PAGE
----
“Like a thief in the night” – Marcos buried under shroud of secrecy

Former Philippine dictator Ferdinand Marcos was buried with military honours at the ‘Libingan ng mga Bayani’ national heroes’ cemetery in Manila on Friday.

His internment comes almost 30 years after his death in Hawaii, and has led to protests by human rights groups and politicians.

Many in the Philippines were angered by the way the Marcos family kept the timing of the a closely-guarded secret, including Vice President Leni Robredo who likened the ceremony to “a thief in the night”.

“This is nothing new to the Marcoses, they who had hidden , hidden human rights abuses and now hidden burial – with complete disrespect for the rule of law,” she said in a statement.

President Duterte, who is attending the Asia Pacific Economic Cooperation (APEC) summit in Lima, Peru, had given orders in August that the burial could go ahead, in line with an election campaign promise.

However, it could only take place after a Supreme Court ruling last week that objections from human rights groups.

Marcos’ eldest daughter, Imee, the governor of Ilocos Norte province, thanked Duterte for allowing her father, a former soldier and guerrilla leader during World War Two, to be laid to rest alongside fellow soldiers.

The Ferdinand E Marcos Presidential Centre in Batac, Ilocos Norte, which until Friday housed the preserved remains of the late president

“At last, my beloved father’s last will to be buried with fellow soldiers was fulfilled today,” she said. She also asked people to understand the family’s decision to keep the ceremony “simple, private and solemn”.

The media was barred from the ceremony and waited outside the cemetery as a 21-gun salute was fired and a Philippine flag was handed to .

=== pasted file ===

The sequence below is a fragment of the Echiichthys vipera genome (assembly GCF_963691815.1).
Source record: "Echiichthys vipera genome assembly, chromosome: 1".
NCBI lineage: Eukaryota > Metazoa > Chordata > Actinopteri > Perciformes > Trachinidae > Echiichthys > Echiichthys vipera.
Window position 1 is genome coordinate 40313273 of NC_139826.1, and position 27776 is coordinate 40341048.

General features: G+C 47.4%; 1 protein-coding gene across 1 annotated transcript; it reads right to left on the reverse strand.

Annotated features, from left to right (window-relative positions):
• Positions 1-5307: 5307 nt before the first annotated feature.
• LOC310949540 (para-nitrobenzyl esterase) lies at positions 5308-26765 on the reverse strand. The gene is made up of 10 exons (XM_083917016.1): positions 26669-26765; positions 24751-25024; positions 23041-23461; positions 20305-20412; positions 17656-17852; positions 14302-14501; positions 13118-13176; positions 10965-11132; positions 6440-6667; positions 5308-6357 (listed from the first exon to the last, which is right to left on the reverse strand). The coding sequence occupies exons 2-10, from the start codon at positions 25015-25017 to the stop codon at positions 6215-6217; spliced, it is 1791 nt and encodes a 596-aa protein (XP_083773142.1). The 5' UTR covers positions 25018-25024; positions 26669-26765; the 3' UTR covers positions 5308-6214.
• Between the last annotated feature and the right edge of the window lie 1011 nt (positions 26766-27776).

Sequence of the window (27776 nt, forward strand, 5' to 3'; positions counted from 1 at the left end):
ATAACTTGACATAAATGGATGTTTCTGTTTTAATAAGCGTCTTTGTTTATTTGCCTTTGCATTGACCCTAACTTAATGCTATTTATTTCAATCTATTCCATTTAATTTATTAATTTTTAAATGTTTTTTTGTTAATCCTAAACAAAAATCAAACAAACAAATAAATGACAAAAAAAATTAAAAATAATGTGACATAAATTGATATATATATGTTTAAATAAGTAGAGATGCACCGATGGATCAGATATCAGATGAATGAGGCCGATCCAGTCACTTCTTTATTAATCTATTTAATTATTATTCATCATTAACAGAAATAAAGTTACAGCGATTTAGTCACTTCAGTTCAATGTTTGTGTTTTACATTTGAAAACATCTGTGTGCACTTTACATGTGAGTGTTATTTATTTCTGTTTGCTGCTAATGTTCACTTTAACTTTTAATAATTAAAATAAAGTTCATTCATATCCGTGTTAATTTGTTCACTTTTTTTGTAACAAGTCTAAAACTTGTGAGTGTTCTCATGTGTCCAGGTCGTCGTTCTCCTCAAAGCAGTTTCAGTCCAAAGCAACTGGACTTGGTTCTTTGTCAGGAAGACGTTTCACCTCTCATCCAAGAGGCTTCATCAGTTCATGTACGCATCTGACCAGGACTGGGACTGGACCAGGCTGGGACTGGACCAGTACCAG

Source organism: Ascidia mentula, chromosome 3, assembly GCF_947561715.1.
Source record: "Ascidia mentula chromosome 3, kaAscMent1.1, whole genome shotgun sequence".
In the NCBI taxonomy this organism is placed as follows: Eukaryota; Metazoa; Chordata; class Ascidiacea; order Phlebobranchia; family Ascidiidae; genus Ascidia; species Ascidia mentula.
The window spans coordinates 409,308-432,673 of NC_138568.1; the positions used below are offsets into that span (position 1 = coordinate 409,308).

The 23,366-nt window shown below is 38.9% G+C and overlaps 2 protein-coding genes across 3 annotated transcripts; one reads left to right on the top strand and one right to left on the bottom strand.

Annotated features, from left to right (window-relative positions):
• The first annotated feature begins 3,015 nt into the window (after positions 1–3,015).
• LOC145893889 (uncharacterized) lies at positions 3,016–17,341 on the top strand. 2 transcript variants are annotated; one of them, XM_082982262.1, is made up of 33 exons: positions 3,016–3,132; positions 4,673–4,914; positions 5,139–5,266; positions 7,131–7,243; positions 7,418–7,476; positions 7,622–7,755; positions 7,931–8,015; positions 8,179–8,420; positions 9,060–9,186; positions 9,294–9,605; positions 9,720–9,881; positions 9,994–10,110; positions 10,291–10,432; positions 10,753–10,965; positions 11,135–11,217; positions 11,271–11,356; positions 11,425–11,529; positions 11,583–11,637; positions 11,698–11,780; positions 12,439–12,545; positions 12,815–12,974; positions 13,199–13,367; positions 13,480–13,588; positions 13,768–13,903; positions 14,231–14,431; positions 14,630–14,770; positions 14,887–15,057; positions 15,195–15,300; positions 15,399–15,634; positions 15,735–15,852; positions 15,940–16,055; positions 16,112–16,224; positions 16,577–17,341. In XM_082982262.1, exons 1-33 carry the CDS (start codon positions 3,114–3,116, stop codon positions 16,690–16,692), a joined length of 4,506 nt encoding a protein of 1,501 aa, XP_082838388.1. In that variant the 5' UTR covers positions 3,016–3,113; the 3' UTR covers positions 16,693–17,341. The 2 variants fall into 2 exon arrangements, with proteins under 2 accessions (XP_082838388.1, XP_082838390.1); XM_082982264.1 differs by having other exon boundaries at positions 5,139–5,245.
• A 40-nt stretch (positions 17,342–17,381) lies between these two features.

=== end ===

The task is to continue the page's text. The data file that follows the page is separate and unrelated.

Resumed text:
Dozens of protesters rallied around Manila, some burning pictures of the late dictator.

Previous governments had blocked the burial and the body had lain in a refrigerated mausoleum in the Marcos hometown of Paoay since it was returned to the Philippines in the early 1990s.

Marcos imposed martial law in 1972, before the end of his second term as president and then ruled by decree.

He ruled the Philippines for 20 years, during which time he, his family and cronies amassed an estimated $10 billion in ill-gotten wealth. Tens of thousands of suspected communists and political foes were killed.

He was chased from office in a people’s power revolt in 1986 and died in exile in Hawaii three years later. The Marcos family returned to the Philippines in the 1990s and have since become powerful politicians.

Speaking at the APEC summit, presidential spokesman Ernesto Abella said the family did not inform the president about the burial, insisting the government was only implementing the court’s decision.

“He was given a soldier’s burial,” Abella said.

“I hope the burial would bring about a cycle of healing for the Filipino people,” he said, adding that a generation of Filipinos had “grown up not really knowing about the Marcos years.”